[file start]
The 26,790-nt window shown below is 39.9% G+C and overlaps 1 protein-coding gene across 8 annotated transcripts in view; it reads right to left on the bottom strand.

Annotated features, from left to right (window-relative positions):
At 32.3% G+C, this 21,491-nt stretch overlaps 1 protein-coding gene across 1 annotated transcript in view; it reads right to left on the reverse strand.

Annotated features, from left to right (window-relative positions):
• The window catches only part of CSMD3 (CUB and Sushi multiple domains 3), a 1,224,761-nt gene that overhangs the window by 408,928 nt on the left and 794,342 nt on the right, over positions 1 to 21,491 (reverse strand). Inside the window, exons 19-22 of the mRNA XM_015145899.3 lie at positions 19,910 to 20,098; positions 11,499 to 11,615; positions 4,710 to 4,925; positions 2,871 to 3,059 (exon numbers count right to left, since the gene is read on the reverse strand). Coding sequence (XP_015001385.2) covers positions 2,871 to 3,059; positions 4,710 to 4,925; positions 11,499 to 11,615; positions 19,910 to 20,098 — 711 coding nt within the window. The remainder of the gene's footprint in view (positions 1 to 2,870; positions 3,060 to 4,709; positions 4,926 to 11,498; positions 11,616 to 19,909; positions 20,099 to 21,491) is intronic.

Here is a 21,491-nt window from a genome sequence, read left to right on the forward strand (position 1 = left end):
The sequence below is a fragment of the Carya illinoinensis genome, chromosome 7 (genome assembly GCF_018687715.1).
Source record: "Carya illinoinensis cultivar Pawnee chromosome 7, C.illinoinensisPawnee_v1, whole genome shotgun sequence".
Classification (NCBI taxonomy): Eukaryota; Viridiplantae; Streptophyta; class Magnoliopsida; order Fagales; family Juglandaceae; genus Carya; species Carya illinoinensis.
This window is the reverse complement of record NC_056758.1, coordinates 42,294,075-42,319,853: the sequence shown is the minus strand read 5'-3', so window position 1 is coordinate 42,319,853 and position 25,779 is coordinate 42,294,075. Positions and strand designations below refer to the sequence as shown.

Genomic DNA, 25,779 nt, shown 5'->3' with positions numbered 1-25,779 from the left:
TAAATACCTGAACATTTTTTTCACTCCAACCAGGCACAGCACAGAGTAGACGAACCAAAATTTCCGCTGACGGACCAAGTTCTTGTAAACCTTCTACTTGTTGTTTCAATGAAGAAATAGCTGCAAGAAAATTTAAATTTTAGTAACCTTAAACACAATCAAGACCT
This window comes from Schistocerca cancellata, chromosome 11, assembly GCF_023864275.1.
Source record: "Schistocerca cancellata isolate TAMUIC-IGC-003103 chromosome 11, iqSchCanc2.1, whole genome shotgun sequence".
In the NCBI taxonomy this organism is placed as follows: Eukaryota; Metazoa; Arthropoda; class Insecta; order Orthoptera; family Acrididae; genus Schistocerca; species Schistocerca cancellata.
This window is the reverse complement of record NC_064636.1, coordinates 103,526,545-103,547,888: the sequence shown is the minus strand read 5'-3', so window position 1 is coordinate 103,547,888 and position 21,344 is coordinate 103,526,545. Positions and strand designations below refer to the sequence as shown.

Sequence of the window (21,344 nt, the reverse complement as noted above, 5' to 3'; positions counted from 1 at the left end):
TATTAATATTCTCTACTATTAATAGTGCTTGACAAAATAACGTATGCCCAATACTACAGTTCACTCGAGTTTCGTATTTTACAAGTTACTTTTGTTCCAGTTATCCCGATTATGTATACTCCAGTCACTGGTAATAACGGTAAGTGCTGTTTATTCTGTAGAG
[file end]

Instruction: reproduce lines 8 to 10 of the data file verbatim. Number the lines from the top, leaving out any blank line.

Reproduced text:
Source record: "Carya illinoinensis cultivar Pawnee chromosome 7, C.illinoinensisPawnee_v1, whole genome shotgun sequence".
Classification (NCBI taxonomy): Eukaryota; Viridiplantae; Streptophyta; class Magnoliopsida; order Fagales; family Juglandaceae; genus Carya; species Carya illinoinensis.
This window is the reverse complement of record NC_056758.1, coordinates 42,294,075-42,319,853: the sequence shown is the minus strand read 5'-3', so window position 1 is coordinate 42,319,853 and position 25,779 is coordinate 42,294,075. Positions and strand designations below refer to the sequence as shown.